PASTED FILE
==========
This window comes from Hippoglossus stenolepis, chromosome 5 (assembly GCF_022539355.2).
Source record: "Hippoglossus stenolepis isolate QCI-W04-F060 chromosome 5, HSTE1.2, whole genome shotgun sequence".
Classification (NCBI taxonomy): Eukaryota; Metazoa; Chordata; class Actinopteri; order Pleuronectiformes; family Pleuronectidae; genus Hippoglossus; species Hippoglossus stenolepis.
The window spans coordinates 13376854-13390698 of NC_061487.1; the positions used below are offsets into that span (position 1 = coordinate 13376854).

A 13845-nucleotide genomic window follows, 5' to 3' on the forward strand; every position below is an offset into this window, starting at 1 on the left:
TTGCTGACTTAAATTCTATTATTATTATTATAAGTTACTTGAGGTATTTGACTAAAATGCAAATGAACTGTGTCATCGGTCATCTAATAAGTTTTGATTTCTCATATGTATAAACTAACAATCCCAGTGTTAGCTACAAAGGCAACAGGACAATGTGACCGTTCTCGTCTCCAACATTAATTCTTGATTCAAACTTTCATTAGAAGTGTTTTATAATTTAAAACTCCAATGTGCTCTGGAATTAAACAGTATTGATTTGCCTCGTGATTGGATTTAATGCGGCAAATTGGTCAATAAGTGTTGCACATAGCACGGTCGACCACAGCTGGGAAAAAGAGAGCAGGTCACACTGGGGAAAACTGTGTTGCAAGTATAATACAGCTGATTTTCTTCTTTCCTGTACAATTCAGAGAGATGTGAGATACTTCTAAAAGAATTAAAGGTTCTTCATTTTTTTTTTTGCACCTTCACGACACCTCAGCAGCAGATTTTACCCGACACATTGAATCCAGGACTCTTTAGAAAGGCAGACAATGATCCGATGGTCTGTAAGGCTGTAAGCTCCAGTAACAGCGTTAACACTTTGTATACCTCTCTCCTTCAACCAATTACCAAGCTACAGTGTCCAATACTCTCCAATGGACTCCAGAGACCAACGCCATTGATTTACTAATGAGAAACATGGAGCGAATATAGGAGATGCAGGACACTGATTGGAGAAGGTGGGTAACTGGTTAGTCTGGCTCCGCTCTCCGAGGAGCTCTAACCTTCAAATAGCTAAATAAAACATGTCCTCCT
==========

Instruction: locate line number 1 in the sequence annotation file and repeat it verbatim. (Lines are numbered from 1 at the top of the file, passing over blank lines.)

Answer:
This window comes from Hippoglossus stenolepis, chromosome 5 (assembly GCF_022539355.2).